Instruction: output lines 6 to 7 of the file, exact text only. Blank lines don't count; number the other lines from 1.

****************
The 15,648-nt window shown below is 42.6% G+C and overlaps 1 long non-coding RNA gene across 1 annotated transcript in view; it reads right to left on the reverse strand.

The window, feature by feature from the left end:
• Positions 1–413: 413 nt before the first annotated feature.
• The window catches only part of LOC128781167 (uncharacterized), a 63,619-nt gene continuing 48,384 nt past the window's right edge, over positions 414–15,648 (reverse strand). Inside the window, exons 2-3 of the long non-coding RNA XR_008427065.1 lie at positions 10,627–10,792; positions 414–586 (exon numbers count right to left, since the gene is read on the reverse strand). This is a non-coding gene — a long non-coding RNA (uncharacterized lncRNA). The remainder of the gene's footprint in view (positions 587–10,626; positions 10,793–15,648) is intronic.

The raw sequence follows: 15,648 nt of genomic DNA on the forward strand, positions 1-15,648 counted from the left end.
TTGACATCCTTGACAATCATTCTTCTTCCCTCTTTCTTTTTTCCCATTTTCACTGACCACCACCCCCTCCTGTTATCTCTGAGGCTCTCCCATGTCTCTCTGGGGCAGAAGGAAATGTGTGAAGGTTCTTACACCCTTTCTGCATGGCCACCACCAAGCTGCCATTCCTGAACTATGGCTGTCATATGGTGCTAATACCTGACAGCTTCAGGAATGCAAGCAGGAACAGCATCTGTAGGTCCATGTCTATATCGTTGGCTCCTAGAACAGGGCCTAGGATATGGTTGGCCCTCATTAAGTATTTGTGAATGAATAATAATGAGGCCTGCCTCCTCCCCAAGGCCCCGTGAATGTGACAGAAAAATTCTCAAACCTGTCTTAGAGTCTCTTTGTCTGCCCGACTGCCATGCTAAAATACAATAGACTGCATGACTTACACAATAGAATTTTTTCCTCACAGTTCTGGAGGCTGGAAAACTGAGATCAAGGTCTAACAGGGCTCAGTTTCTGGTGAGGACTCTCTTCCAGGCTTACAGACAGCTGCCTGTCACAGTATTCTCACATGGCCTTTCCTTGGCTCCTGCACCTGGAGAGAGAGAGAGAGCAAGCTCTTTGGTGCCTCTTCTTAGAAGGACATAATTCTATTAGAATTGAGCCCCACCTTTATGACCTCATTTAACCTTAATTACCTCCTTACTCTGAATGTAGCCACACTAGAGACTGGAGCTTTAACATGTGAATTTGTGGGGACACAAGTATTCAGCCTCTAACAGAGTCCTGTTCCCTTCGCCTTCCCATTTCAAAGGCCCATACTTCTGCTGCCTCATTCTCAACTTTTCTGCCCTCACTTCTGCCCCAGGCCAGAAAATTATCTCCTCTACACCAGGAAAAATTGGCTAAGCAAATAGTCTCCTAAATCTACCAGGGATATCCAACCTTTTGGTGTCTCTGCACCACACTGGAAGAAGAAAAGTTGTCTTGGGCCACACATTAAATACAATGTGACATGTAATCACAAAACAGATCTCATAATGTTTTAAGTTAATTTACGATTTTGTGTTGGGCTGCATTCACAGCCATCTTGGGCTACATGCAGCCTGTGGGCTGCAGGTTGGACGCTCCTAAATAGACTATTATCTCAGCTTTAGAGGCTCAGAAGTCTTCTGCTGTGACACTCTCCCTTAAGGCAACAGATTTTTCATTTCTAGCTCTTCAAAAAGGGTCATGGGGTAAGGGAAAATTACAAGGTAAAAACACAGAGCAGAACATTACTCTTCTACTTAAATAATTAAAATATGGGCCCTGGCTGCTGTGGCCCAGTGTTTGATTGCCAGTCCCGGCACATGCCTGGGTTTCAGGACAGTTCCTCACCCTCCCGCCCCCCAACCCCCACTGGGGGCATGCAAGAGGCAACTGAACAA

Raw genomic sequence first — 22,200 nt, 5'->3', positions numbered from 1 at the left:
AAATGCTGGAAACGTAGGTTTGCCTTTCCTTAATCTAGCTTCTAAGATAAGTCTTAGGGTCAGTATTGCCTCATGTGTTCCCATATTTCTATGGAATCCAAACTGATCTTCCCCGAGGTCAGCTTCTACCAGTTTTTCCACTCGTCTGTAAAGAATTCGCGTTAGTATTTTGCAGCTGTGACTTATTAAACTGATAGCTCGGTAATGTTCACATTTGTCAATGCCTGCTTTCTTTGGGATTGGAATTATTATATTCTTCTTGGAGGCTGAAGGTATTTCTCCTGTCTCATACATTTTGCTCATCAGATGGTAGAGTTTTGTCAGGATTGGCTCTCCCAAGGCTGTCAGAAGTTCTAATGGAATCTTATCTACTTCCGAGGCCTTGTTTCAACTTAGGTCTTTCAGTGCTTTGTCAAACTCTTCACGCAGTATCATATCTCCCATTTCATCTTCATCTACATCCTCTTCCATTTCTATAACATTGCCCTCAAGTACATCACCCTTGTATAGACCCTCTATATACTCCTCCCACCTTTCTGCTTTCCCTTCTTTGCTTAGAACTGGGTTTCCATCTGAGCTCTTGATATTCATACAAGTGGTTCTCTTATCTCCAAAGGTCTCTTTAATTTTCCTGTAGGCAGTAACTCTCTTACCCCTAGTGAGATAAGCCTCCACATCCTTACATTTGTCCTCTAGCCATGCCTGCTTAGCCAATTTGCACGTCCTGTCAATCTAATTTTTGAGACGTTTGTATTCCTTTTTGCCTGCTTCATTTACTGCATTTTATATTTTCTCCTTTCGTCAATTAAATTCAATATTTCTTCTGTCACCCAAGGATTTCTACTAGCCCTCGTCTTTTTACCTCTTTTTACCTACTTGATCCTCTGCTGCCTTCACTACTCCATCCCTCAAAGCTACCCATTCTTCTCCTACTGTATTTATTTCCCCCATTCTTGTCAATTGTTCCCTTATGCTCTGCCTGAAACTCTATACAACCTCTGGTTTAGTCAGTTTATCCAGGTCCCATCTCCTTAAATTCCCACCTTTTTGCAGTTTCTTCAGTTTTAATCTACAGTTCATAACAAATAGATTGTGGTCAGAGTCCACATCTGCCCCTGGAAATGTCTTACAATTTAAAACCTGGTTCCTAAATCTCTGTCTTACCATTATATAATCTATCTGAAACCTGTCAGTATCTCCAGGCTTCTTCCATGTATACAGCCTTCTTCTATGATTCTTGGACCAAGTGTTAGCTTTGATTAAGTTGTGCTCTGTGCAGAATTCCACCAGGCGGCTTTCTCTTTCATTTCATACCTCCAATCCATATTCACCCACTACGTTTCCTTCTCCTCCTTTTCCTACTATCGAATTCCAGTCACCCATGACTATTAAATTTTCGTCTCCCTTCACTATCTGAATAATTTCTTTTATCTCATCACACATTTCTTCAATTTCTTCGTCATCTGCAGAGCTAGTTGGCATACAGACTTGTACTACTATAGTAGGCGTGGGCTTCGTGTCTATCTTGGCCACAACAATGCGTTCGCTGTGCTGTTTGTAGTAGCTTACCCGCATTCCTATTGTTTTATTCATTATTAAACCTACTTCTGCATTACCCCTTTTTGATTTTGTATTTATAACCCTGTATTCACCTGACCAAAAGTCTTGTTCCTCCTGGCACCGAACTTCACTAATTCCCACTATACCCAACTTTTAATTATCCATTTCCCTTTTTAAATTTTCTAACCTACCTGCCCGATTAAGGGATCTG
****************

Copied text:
TTGACATCCTTGACAATCATTCTTCTTCCCTCTTTCTTTTTTCCCATTTTCACTGACCACCACCCCCTCCTGTTATCTCTGAGGCTCTCCCATGTCTCTCTGGGGCAGAAGGAAATGTGTGAAGGTTCTTACACCCTTTCTGCATGGCCACCACCAAGCTGCCATTCCTGAACTATGGCTGTCATATGGTGCTAATACCTGACAGCTTCAGGAATGCAAGCAGGAACAGCATCTGTAGGTCCATGTCTATATCGTTGGCTCCTAGAACAGGGCCTAGGATATGGTTGGCCCTCATTAAGTATTTGTGAATGAATAATAATGAGGCCTGCCTCCTCCCCAAGGCCCCGTGAATGTGACAGAAAAATTCTCAAACCTGTCTTAGAGTCTCTTTGTCTGCCCGACTGCCATGCTAAAATACAATAGACTGCATGACTTACACAATAGAATTTTTTCCTCACAGTTCTGGAGGCTGGAAAACTGAGATCAAGGTCTAACAGGGCTCAGTTTCTGGTGAGGACTCTCTTCCAGGCTTACAGACAGCTGCCTGTCACAGTATTCTCACATGGCCTTTCCTTGGCTCCTGCACCTGGAGAGAGAGAGAGAGCAAGCTCTTTGGTGCCTCTTCTTAGAAGGACATAATTCTATTAGAATTGAGCCCCACCTTTATGACCTCATTTAACCTTAATTACCTCCTTACTCTGAATGTAGCCACACTAGAGACTGGAGCTTTAACATGTGAATTTGTGGGGACACAAGTATTCAGCCTCTAACAGAGTCCTGTTCCCTTCGCCTTCCCATTTCAAAGGCCCATACTTCTGCTGCCTCATTCTCAACTTTTCTGCCCTCACTTCTGCCCCAGGCCAGAAAATTATCTCCTCTACACCAGGAAAAATTGGCTAAGCAAATAGTCTCCTAAATCTACCAGGGATATCCAACCTTTTGGTGTCTCTGCACCACACTGGAAGAAGAAAAGTTGTCTTGGGCCACACATTAAATACAATGTGACATGTAATCACAAAACAGATCTCATAATGTTTTAAGTTAATTTACGATTTTGTGTTGGGCTGCATTCACAGCCATCTTGGGCTACATGCAGCCTGTGGGCTGCAGGTTGGACGCTCCTAAATAGACTATTATCTCAGCTTTAGAGGCTCAGAAGTCTTCTGCTGTGACACTCTCCCTTAAGGCAACAGATTTTTCATTTCTAGCTCTTCAAAAAGGGTCATGGGGTAAGGGAAAATTACAAGGTAAAAACACAGAGCAGAACATTACTCTTCTACTTAAATAATTAAAATATGGGCCCTGGCTGCTGTGGCCCAGTGTTTGATTGCCAGTCCCGGCACATGCCTGGGTTTCAGGACAGTTCCTCACCCTCCCGCCCCCCAACCCCCACTGGGGGCATGCAAGAGGCAACTGAACAA

Raw genomic sequence first — 22,200 nt, 5'->3', positions numbered from 1 at the left: